Yep, you're right, pretty simple stuff. Well, you got me with that NFIWAG, I'm not sure what that exactly means but I get the jest of it. Yes, I could do a lot of it myself but I don't have a tremendous amount of experience and consequently I don't work that fast - meticulous. You might want to take note of my response to Marson.

Yes, I'll be supplying all materials I already have them on hand, ready to go. I also need to get a new stair railing installed but that has it's own set of issues regarding cost and how to efficiently secure it. It seems like I'm going to have to install some blocking which means tearing out a good bit of drywall and then replacing it. Like everything else it only takes time and money.

So, 3k plus or minus - that would be about 40 or so man hours. It seems like I should use the 'plus side' of your tolerance for planning purposes. But I'm sure experienced remodelers are a lot faster than I imagine them to be.

I really appreciate your time and the NFIWAG 'MTN'.

Happy Holidays

Andy
 

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Yes, I'll be supplying all materials I already have them on hand, ready to go.

Andy
A red flag is when the customer supplies the materials. So you bought the wrong stuff, are you going to pay the tradesman for his standing around time while you run to Home Cheapo? Or do you expect him to go to Home Cheapo for free?
 

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Andy....

Given the new info....(maintaining in use bathroom/financial constraints/ inability for some DIY and I'm guessing it is a relatively older home, although you don't say).... sounds alot more difficult.... Sorry

While it is far less efficient and ultimately more costly, any chance of doing it as a triage.... one/several projects at a time... most important/demanding project one at a time.

It would be very difficult planning, as there is a necessary order to certain projects.

Perhaps the inlaws would be gone for a time (vacation - visiting other in-laws)... as a clean tearout is obviously the quickest most preferable way to go.

Not sure of the comminity you live in.... but maybe you could find a semi retired handyman and assist him. As to replacing existing plumbing, I do not believe that requires any permitting, and your electrical (if that is a new line) might require permitting... but still seems relatively doable.

I would note the others comments, that if you have existing rot and if this is a much older home with iron or cast supply/DWV and no ground wiring.... you could run into much more extensive work than as listed.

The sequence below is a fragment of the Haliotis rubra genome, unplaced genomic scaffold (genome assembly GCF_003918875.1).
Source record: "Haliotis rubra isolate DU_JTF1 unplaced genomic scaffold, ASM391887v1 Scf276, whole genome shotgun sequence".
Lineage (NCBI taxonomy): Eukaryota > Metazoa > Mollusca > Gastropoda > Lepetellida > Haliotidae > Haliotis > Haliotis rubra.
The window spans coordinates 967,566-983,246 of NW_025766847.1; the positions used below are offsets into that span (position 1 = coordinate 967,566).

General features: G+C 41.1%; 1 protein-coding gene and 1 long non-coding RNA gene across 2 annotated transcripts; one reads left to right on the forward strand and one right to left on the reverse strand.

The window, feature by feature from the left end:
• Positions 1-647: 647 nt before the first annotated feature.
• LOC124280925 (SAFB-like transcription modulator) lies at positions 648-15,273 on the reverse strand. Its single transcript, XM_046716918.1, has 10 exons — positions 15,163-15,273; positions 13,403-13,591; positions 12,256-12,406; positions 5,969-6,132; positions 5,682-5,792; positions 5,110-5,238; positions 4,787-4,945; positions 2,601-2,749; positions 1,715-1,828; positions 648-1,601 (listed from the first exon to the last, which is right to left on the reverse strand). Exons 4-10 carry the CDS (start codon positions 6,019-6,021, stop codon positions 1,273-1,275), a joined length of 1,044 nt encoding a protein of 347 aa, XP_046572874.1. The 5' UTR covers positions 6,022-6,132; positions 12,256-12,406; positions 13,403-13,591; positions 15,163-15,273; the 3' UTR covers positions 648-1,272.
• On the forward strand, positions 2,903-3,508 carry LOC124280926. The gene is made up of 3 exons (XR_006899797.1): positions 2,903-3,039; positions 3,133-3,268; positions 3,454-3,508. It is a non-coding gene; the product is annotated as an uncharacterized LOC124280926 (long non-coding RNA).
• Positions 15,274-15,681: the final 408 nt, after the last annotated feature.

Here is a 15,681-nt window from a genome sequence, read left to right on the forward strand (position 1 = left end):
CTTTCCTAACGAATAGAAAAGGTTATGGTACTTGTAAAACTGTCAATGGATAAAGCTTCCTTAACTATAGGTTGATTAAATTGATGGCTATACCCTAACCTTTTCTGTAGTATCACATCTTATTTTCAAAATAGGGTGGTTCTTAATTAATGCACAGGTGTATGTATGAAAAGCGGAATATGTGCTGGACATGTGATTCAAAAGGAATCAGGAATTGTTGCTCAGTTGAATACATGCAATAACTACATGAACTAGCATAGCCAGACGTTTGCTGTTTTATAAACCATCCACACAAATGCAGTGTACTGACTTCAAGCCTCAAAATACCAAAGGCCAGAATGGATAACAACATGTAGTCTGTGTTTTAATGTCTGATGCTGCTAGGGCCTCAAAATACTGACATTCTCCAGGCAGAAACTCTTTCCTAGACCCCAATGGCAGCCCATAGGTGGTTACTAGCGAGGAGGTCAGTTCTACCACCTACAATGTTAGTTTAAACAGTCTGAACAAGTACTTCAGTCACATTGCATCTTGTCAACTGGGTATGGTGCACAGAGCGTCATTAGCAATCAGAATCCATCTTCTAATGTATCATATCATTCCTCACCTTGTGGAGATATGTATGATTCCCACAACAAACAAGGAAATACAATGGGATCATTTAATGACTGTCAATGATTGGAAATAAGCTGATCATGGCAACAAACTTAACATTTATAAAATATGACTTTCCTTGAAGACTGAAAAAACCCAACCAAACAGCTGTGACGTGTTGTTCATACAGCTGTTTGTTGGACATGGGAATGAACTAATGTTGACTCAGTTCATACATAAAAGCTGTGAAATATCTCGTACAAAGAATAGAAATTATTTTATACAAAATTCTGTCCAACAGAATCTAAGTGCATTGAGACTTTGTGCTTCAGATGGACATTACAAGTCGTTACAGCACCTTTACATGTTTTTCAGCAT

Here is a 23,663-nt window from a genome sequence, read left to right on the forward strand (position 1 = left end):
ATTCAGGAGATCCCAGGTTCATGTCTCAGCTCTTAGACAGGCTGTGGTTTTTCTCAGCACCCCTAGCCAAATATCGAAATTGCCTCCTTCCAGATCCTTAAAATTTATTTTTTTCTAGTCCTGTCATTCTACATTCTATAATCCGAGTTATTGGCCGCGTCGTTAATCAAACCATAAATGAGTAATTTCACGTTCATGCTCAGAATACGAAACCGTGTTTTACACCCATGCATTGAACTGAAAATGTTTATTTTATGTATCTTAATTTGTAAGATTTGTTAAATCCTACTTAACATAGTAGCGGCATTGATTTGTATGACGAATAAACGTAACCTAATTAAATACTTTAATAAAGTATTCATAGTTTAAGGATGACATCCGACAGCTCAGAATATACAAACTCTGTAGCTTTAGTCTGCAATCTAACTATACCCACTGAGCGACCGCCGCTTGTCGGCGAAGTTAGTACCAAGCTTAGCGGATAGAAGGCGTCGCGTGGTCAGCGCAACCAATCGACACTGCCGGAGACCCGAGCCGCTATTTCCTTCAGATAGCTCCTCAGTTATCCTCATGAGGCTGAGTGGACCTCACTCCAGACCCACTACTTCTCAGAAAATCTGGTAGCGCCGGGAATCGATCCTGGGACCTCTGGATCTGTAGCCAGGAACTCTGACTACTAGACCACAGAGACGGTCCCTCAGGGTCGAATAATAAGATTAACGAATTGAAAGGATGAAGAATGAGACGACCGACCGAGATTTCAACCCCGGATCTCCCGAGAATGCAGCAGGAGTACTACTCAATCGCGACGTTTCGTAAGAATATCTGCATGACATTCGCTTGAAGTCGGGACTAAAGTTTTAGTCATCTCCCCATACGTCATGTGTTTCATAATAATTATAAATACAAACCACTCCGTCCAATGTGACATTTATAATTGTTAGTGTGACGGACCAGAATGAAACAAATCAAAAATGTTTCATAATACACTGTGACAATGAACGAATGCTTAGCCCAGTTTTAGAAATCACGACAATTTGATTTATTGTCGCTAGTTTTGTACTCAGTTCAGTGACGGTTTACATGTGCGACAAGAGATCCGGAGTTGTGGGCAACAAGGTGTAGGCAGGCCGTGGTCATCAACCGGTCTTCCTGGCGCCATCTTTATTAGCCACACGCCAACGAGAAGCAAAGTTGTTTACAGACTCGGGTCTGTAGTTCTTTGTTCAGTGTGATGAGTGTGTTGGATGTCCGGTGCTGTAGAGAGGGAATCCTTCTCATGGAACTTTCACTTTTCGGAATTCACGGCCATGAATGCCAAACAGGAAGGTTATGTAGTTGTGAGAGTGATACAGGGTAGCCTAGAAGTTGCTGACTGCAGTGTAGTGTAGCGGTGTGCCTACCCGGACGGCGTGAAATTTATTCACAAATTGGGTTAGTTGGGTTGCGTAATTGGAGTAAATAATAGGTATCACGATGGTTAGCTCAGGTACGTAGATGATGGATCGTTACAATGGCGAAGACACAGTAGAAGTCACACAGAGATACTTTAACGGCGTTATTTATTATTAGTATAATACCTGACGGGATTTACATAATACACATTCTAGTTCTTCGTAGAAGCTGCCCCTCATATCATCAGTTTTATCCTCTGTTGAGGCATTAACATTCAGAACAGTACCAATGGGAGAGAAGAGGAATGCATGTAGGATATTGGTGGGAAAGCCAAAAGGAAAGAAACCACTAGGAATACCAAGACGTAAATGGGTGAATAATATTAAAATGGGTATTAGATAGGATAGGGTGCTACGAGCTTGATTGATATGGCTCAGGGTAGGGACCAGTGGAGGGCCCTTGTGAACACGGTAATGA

Do you have any inlaws with competant experience and DIY capability.

I think getting bids/estimates might be a very good thing to do... that will better define the realistic scope of work....

Good luck
 

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Discussion Starter · #11 ·
A red flag is when the customer supplies the materials. So you bought the wrong stuff, are you going to pay the tradesman for his standing around time while you run to Home Cheapo? Or do you expect him to go to Home Cheapo for free?
25 square foot bathroom, one fan, two lights, flooring, vanity, mirror.

Materials to be reviewed during his inspection of the room.

Sorry you're having a bad day.
 

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Discussion Starter · #12 ·
Andy....

Given the new info....(maintaining in use bathroom/financial constraints/ inability for some DIY and I'm guessing it is a relatively older home, although you don't say).... sounds alot more difficult.... Sorry

While it is far less efficient and ultimately more costly, any chance of doing it as a triage.... one/several projects at a time... most important/demanding project one at a time.

It would be very difficult planning, as there is a necessary order to certain projects.

Perhaps the inlaws would be gone for a time (vacation - visiting other in-laws)... as a clean tearout is obviously the quickest most preferable way to go.

Not sure of the comminity you live in.... but maybe you could find a semi retired handyman and assist him. As to replacing existing plumbing, I do not believe that requires any permitting, and your electrical (if that is a new line) might require permitting... but still seems relatively doable.

I would note the others comments, that if you have existing rot and if this is a much older home with iron or cast supply/DWV and no ground wiring.... you could run into much more extensive work than as listed.


Do you have any inlaws with competant experience and DIY capability.

I think getting bids/estimates might be a very good thing to do... that will better define the realistic scope of work....